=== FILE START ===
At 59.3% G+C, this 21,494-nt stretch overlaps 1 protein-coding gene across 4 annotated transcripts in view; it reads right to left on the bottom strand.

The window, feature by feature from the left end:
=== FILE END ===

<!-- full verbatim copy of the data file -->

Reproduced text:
At 59.3% G+C, this 21,494-nt stretch overlaps 1 protein-coding gene across 4 annotated transcripts in view; it reads right to left on the bottom strand.

The window, feature by feature from the left end: